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IOLA fund hits new low

Legal providers say Campaign for Justice takes on new meaning

Alan S. Harris stopped going online to check the Interest on Lawyer Accounts Fund of the State of New York.

“It’s all bad news,” said Harris, president and CEO of Legal Aid Society of Rochester. “It just went off the table.”

As Harris and other nonprofit legal service providers gear up for the 24th annual Campaign for Justice — which wraps up today — they are also in waiting to see how the IOLA funds shake out. Last year, the fund hit its greatest crisis in history, dropping 75 percent from $32 million to $6.5. This year, it will drop even lower, said IOLA Executive Director Chris O’Malley.

Funding will likely dip, and the 73 organizations it helps fund will feel a 10 percent pinch, O’Malley said. Many of the accounts that feed interest to the IOLA funds range from zero to .25 percent. By comparison, the interest rate was more than 2 percent at the end of 2008, when the IOLA had $32 million in funding.

“When I say the interest rates are historically low, there’s never been an interest rate environment like this,” O’Malley said.

There are several organizations in the region that receive IOLA funding, including the Empire Justice Center, Legal Aid Society of Rochester, Farmworkers Legal Services of New York and Volunteer Legal Services Project of Monroe County Inc.

Last year, the funding would have been worse if New York State Chief Judge Jonathan Lippman had not allocated $15 million for the IOLA fund through the Office of Court Administration.

Harris said without that, Legal Aid would have cut 10 positions from its civil program — seven attorneys and three support staff. If Judge Lippman is unable to allocate funds again, then Harris said Legal Aid may be forced to make cuts. He said those attorneys handle about 100 cases.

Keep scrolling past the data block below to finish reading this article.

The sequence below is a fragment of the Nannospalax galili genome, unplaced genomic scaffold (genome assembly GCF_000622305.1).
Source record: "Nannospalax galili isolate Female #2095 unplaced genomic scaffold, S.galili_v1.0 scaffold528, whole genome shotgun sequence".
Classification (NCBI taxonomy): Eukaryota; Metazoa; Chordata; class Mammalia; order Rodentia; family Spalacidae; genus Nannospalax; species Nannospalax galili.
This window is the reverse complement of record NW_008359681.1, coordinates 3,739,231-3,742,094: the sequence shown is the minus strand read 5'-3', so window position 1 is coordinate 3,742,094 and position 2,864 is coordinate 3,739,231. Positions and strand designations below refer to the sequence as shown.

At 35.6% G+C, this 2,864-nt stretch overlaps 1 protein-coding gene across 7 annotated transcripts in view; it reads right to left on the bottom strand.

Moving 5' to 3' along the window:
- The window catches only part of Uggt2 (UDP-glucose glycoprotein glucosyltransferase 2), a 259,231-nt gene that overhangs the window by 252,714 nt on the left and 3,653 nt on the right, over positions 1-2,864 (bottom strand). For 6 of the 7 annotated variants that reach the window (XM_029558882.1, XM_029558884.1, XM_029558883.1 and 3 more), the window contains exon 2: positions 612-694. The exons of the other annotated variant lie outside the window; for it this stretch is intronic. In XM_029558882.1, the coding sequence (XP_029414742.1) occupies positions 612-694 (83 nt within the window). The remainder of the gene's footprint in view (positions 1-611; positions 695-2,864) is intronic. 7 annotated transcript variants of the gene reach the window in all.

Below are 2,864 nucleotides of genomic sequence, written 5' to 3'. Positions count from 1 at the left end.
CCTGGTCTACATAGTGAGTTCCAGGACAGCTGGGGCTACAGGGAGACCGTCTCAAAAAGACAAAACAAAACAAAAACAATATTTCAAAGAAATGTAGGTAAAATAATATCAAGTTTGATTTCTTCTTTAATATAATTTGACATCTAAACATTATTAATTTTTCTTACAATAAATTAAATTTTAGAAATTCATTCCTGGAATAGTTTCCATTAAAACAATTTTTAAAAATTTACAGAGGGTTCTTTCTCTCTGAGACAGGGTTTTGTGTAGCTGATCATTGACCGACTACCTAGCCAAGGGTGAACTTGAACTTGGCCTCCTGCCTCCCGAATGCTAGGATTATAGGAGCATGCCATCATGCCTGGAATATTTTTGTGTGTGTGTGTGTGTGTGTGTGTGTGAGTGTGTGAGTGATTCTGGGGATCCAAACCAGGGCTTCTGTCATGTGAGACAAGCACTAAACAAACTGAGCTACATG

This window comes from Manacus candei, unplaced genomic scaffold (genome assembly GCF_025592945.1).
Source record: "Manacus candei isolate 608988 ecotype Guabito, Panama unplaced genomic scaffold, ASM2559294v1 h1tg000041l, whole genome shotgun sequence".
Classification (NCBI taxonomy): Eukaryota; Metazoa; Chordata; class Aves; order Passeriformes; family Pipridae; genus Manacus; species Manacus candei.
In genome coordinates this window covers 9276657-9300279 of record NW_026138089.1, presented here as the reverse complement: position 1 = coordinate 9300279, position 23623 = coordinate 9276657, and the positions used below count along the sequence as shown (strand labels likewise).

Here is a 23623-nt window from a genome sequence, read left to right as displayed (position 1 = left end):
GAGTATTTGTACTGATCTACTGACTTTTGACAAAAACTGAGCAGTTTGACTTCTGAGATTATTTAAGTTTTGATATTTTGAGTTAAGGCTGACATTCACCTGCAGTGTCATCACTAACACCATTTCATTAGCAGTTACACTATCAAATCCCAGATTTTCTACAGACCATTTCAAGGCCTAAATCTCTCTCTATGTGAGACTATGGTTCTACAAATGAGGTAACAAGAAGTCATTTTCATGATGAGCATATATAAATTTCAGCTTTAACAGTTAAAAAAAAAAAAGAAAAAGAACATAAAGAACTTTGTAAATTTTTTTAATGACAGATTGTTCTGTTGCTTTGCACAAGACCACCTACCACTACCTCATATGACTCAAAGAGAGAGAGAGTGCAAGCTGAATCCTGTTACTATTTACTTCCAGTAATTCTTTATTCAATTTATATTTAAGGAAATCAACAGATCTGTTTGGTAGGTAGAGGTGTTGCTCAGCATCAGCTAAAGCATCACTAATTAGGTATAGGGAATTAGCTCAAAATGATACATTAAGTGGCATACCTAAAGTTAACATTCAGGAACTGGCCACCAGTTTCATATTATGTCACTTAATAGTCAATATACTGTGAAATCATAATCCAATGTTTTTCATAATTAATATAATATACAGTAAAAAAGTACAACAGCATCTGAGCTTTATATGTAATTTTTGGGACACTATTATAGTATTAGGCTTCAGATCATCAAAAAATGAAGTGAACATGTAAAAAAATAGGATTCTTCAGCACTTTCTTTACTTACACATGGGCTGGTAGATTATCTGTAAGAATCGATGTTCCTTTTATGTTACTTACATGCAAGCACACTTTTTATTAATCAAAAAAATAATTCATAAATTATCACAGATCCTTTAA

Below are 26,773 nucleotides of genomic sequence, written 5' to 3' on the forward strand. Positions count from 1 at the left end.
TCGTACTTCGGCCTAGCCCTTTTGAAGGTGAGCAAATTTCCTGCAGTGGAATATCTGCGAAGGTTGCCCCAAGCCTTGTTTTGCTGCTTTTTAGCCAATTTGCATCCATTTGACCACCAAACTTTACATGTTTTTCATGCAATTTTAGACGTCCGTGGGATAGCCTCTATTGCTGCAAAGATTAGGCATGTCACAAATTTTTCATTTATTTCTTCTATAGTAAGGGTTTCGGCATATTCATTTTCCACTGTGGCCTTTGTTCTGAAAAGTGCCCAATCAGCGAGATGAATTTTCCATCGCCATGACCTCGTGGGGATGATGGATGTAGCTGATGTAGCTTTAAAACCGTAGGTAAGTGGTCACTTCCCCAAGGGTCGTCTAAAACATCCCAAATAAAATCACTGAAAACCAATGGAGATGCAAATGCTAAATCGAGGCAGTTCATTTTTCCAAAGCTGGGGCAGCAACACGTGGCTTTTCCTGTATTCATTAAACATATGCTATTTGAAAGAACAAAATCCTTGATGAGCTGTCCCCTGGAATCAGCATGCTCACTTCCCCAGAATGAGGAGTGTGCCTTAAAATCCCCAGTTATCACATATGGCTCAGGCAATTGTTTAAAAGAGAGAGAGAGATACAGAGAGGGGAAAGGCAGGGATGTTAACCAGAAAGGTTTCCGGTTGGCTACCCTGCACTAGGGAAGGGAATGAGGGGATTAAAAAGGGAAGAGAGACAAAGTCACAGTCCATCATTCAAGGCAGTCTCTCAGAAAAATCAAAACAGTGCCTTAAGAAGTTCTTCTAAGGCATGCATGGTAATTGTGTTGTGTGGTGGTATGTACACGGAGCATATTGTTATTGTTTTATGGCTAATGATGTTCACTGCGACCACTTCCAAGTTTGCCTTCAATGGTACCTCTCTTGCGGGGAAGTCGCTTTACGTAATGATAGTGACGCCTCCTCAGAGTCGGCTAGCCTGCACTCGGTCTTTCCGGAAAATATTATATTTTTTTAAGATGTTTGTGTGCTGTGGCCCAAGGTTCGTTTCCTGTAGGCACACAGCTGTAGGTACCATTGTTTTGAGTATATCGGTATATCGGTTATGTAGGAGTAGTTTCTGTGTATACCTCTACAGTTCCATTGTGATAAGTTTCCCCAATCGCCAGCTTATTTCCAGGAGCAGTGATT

“There will be significantly less representation of low-income people,” he said.

Nearly 2 million litigants went unrepresented in the past year, O’Malley said. Foreclosure cases have increased 153 percent from 2007 to 2009. Cases that assist people with obtaining, increasing or preserving food stamp eligibility increased 115 percent. He said with a poor economy, more people need assistance, but because fewer people are working and businesses are struggling, funding is drying up.

“With all the increased need, the number of unrepresented litigants in the system has exploded,” O’Malley said.

The Volunteer Legal Services Project received $91,945 from IOLA for this year’s budget, which was a 9 percent drop from the year before, according to Linda Kostin, the organization’s pro bono coordinator.

The $91,945 accounts for 15 percent of the organization’s budget and pays for several staff positions. It’s possible that the IOLA has very little, if anything, to give this year. She said the organization usually has a projection for the following year’s IOLA funding, but it’s too hard to tell right now.

“If we lose 15 percent of our budget, there could be some potentially dire consequences,” she said.
VLSP, which handles 2,000 cases a year, is taking part in the Campaign for Justice, which is trying to raise $240,000. The organization’s budget is $800,000 and the campaign takes up a large chunk of that, VLSP Executive Director Sheila A. Gaddis said. She said the campaign takes on a new level of importance this year and she expects them to meet their goal.

“There’s no guarantee going forward. We don’t know what will happen next year. The economy is, by all measures, slowly on the recovery, but we’re not predicting a quick recovery,” Gaddis said. “The Campaign for Justice means more than ever for VLSP and its sister agencies. … We can’t count on state and IOLA funding, and we must ask the community to help.”

She said if the organization lost that 15 percent of its funding, it’s board would need to consider layoffs, a merger with another organization or even closing.

“I suppose that would be an option. VLSP only has four part-time attorneys,” she said. “That’s not the only option, but we’d have to make a plan on how to move forward. Losing any attorneys or paralegals would severely impact the work we do for the community.”

When attorneys hold funds for a client, they go into a bank account and the interest goes into the IOLA fund. It’s typically only pennies on each account, but there are tens of thousands of them across the state that pitch into the IOLA.

Daan Braveman, Nazareth College’s president and a trustee for IOLA, said two things are hurting the fund. The first problem is that interest rates from banks are very low. The other problem is that there are few business transactions, especially in the real estate market, he said.

He said he’s not sure how the fund will look in the end, but low-income people will feel the impact, as will the justice system.

“If you can’t enforce your rights, then the rights become meaningless,” he said. “People will not be represented. That makes the cases more difficult sometimes to resolve, because you don’t have a lawyer to settle issues ahead of time.”